Listing ID: 76687
Since 1995, this company has specialized in residential and light commercial hydronic hot water heating system. The company provides installation, upgrades, replacements and service of both heating systems and domestic hot water usage. The company has a sterling reputation within their service area for responsiveness, technical expertise, exceptional work, competitive pricing and customer focused service.
This company has not been impacted by COVID! In fact, business is booming.
The founder/owner’s goal is to mentor a new buyer, ensure they are successful and can take this company to the next level. The company currently generates more business than the current owner can handle.
- Asking Price: $165,000
- Cash Flow: $105,000
- Gross Revenue: $220,000
- EBITDA: N/A
- FF&E: $25,000
- Inventory: $19,000
- Inventory Included: Yes
- Established: 1995
- Property Owned or Leased:N/A
- Property Included:N/A
- Building Square Footage:800
- Lot Size:N/A
- Total Number of Employees:1
- Furniture, Fixtures and Equipment:N/A
800 sf leased facility.
Seller will provide effective training and knowledge transfer to the Buyer in all matters relating to Company operations.
Very few other businesses in the area that specialize in this type of work or have the reputation this company enjoys. Relatively easy to beat “generalists” on bids.
A new owner will have many opportunities for growth including adding technicians, expanding geographically, leveraging plumbing opportunities and accepting all of the work that currently comes in.
The company was started in 1995, making the business 27 years old.
The transaction shall include inventory valued at $19,000, which is included in the listing price.
The company has 1 FT and 1 PT employees and is located in a building with estimated square footage of 800 sq ft.
The building is leased by the company for $0.00
Why is the Current Owner Selling The Business?
There are all kinds of reasons why people resolve to sell companies. However, the true reason vs the one they tell you may be 2 totally different things. As an example, they may say "I have too many various responsibilities" or "I am retiring". For many sellers, these factors are valid. But, for some, these might simply be excuses to try to conceal the reality of changing demographics, increased competitors, recent reduction in incomes, or a variety of various other factors. This is why it is extremely important that you not rely entirely on a seller's word, yet rather, utilize the seller's response in conjunction with your general due diligence. This will repaint an extra practical picture of the business's current situation.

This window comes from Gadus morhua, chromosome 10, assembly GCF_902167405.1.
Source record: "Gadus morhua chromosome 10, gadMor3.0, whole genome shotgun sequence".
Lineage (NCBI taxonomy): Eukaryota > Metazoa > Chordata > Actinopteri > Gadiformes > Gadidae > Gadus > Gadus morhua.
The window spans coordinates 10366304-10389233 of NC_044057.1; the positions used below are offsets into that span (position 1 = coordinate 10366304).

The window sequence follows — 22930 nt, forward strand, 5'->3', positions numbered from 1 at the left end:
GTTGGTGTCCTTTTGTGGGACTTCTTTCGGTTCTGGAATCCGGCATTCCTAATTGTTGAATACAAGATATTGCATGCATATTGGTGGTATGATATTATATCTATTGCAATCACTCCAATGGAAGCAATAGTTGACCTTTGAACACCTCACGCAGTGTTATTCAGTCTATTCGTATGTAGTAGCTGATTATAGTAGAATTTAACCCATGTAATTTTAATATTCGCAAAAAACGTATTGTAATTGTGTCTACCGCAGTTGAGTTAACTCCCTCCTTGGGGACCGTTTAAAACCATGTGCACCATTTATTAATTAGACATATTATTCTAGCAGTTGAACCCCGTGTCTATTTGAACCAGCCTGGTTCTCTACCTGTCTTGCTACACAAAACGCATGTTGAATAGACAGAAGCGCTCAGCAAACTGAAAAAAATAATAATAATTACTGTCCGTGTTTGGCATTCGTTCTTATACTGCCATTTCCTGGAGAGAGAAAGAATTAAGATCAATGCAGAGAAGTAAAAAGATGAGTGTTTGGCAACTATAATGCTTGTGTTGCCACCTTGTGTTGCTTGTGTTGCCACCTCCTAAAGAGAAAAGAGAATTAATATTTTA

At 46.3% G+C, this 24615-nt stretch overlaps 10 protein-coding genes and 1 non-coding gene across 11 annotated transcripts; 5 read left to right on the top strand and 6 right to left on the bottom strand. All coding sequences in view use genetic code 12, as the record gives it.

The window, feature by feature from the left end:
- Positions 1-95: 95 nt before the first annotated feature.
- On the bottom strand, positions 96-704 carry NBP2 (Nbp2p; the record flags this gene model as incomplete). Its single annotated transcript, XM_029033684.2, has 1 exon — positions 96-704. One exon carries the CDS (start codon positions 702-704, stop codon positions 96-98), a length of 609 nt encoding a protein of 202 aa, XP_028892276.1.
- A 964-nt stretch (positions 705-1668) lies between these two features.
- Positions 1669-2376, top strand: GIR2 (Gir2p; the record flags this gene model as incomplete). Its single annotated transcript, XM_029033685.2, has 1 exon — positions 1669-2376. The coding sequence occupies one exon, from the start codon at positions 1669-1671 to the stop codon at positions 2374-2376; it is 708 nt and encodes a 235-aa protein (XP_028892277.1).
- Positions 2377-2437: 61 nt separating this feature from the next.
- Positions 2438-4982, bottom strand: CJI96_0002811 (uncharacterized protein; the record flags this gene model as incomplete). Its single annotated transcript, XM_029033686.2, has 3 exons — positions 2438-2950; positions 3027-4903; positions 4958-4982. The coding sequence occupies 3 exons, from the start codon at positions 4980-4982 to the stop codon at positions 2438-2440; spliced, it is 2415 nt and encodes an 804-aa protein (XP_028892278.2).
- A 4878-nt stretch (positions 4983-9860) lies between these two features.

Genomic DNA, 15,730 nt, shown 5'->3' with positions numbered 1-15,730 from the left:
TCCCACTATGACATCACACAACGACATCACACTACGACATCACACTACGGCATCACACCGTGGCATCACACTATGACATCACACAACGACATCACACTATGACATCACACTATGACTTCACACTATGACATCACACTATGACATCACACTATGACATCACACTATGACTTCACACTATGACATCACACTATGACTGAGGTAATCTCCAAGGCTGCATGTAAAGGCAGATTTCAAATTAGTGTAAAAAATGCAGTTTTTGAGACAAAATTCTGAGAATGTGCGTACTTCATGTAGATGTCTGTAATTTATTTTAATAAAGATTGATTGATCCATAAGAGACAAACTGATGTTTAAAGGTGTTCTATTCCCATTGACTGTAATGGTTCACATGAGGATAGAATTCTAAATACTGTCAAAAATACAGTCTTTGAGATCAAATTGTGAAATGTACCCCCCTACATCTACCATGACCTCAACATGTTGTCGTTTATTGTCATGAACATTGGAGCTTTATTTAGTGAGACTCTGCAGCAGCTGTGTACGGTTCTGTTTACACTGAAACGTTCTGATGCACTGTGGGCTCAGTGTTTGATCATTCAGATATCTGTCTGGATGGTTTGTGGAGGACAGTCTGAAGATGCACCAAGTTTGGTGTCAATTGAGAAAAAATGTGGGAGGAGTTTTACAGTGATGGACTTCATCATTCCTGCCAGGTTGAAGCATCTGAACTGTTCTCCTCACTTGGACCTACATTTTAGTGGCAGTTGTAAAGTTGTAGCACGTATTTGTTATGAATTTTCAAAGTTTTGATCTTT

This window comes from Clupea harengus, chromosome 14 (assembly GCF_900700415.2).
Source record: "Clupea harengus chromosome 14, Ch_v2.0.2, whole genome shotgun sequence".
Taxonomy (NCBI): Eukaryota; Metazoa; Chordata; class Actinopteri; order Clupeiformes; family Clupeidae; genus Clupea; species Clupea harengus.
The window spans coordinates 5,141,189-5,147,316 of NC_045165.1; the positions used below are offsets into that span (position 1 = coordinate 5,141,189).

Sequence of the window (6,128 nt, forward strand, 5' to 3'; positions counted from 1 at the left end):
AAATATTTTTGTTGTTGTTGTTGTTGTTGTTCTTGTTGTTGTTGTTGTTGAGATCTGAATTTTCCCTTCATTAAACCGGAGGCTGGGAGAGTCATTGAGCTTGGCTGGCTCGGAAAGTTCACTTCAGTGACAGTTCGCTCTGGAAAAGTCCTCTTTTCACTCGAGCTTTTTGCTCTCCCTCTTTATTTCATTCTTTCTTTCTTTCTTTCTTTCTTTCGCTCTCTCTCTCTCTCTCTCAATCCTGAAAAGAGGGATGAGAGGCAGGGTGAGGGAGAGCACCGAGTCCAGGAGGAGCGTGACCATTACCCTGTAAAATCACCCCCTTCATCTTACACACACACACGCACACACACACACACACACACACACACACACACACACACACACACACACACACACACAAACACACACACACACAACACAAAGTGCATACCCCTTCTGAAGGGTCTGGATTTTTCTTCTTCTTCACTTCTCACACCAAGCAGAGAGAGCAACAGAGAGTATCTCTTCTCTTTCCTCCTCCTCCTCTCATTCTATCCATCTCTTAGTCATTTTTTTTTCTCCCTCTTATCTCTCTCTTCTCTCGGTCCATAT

Existing Debts and Future Obligations
If the current entity is in debt, which numerous companies are, then you will have reason to consider this when valuating/preparing your offer. Numerous businesses finance loans in order to cover items like supplies, payroll, accounts payable, and so on. Remember that in some cases this can indicate that profit margins are too tight. Lots of companies come under a revolving door of taking on debt as a way to pay back various other loans. Along with debts, there may additionally be future commitments to consider. There might be an outstanding lease on equipment or the building where the business resides. The business may have existing agreements with suppliers that must be fulfilled or may result in penalties if terminated early.
Understanding the Customer Base, Competition and Area Demographics
Exactly how do businesses in the location draw in new clients? Many times, companies have repeat consumers, which develop the core of their everyday revenues. Specific aspects such as brand-new competition growing up around the area, roadway building, as well as personnel turn over can affect repeat clients and negatively influence future profits. One vital point to think about is the area of the business. Is it in an extremely trafficked shopping mall, or is it concealed from the main road? Undoubtedly, the more individuals that see the business often, the higher the possibility to build a returning customer base. A last idea is the general area demographics. Is the business located in a densely inhabited city, or is it located on the outskirts of town? Exactly how might the local median family earnings effect future earnings potential?